The Mayhews

You ever listen to Car Talk on NPR? Tom and Ray Magliozzi the Tappet Brothers being very funny and outrageous, giving out car advice to callers? Tom died in 2014 but reruns continue. Used to be my garage, called Good News, back in the 80's. There's a puzzler every week on the show and Ray sometimes prefaces the week's puzzler by saying that it is "non-automotive". Well, although this is a photography blog, this week's post will be non-photographic.

Maybe this will buy me  back some of the readership I lost when I wrote a tech piece about a new lens a couple of weeks ago. 

I've been going to the island of Martha's Vineyard my whole life. My parents brought me here for the first time when I was less than one year old, in 1946. The island is now big time tourism, with growing numbers of summer renters,  seasonal residents and "wash-a-shores". But back then, the town where our Chilmark house is, had very few summer residents. Our family friends were locals like the Sewards, Fischers, Pooles, Flanders and Mayhews. Fishermen, farmers, real estate salesmen, post office workers. One of my dad's best friends was Ben Mayhew. Ben and Eileen Mayhew had five children: Jonathan, Peggy, Gregory, Skipper and Eileen, the oldest. As my parents didn't build their own house on the island until 1964, in those earlier years they rented most summers, always in Chilmark. So my growing up summers were defined by my times on the Vineyard and some of my playmates were Greg, Skipper and Peggy. Their mother Eileen was known as Big Eileen and was actually very tiny and their oldest daughter Eileen, who was known as Little Eileen, was actually very big. Big Eileen died in 2016 at 101. The service for her was held on the island and there were stories  about Eileen and Ben and the  kids growing up in a family where their dad went from being a sword and lobster fisherman to an elected representative for the island to the State House in Boston. Mayhews are buried at the  family plot in the Chilmark Cemetery at Able's Hill within spitting distance of where my parents are, and where I will be.

I dated Peggy Mayhew a few times in Denver where we were both going to school, she at Colorado Women's College and me at the University of Denver. Greg served in the Army during Vietnam and returned to find his father very sick. By this time Ben had been the state rep in Boston for a few years. When Ben died Greg served the remainder of his father's term. This was short lived as Greg was voted out in the next election so then took over where his dad had left off as a fisherman. For many years Greg served as caption on their fishing boat out of Menemsha, Skipper as one of the crew and Jonathan as a spotter pilot in the hunt for swordfish.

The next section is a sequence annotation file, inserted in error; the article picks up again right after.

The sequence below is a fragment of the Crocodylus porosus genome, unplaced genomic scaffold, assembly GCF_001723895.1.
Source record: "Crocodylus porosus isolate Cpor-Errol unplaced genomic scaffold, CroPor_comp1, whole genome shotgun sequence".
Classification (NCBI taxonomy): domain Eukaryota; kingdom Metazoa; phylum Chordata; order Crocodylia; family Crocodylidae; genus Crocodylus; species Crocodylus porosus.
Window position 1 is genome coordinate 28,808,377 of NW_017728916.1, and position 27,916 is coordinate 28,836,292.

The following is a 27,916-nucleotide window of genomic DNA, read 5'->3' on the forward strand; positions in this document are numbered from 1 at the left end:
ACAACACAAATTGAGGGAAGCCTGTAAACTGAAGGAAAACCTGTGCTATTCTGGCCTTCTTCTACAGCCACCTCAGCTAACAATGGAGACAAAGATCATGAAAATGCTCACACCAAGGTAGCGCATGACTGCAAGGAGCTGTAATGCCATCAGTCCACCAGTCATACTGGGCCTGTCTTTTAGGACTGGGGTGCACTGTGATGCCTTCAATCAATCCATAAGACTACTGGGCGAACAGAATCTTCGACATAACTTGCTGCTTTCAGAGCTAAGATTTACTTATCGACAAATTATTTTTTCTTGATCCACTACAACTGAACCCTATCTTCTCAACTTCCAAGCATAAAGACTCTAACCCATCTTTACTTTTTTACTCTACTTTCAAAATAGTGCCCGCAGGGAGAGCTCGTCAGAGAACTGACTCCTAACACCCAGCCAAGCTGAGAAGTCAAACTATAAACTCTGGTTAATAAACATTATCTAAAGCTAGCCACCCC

As time wore on and the local fishing industry died out the Mayhews adapted by     fishing for other types of fish and Skipper became a clammer. Eventually Greg sold his boat for scrap. He died last year. In a metaphor for change the Mayhew house we called "the big house" on the hill overlooking Clam Cove in Chilmark was sold and now is being renovated, which these days almost always means a complete teardown. 

I played in that house as a kid, rode a rope swing in the barn with Skipper and Greg and watched on the Mayhew's living room TV as Neil Armstrong first stepped on the surface of the moon in 1969.

The Mayhew's Big House, now almost unrecognizable, serving as a symbol that nothing stays the same. I was on the island for a couple of days this past week and was struck by how much construction there was, how many cars were on the roads, how many restaurants were open in mid February. Big changes on these coastal islands. 

Topics: Commentary

Permalink | Posted February 16, 2019